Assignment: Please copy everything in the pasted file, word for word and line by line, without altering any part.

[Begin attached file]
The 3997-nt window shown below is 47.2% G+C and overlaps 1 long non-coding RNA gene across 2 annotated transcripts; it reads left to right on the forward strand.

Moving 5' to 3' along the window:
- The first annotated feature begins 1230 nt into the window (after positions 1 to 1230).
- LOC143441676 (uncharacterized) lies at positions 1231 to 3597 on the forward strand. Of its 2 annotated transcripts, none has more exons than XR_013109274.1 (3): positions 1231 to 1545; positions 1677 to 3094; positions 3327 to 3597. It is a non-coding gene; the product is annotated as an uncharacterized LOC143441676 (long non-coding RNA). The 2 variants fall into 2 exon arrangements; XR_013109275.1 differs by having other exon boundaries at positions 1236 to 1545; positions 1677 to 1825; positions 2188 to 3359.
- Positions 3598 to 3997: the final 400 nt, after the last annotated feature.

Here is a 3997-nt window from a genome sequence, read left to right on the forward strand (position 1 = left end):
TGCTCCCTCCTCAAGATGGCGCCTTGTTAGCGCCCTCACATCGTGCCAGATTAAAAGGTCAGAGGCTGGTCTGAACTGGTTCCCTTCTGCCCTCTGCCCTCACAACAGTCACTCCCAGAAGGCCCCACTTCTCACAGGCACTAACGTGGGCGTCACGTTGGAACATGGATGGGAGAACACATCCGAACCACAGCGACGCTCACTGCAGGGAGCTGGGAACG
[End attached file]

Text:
The 3997-nt window shown below is 47.2% G+C and overlaps 1 long non-coding RNA gene across 2 annotated transcripts; it reads left to right on the forward strand.

Moving 5' to 3' along the window:
- The first annotated feature begins 1230 nt into the window (after positions 1 to 1230).
- LOC143441676 (uncharacterized) lies at positions 1231 to 3597 on the forward strand. Of its 2 annotated transcripts, none has more exons than XR_013109274.1 (3): positions 1231 to 1545; positions 1677 to 3094; positions 3327 to 3597. It is a non-coding gene; the product is annotated as an uncharacterized LOC143441676 (long non-coding RNA). The 2 variants fall into 2 exon arrangements; XR_013109275.1 differs by having other exon boundaries at positions 1236 to 1545; positions 1677 to 1825; positions 2188 to 3359.
- Positions 3598 to 3997: the final 400 nt, after the last annotated feature.

Here is a 3997-nt window from a genome sequence, read left to right on the forward strand (position 1 = left end):
TGCTCCCTCCTCAAGATGGCGCCTTGTTAGCGCCCTCACATCGTGCCAGATTAAAAGGTCAGAGGCTGGTCTGAACTGGTTCCCTTCTGCCCTCTGCCCTCACAACAGTCACTCCCAGAAGGCCCCACTTCTCACAGGCACTAACGTGGGCGTCACGTTGGAACATGGATGGGAGAACACATCCGAACCACAGCGACGCTCACTGCAGGGAGCTGGGAACG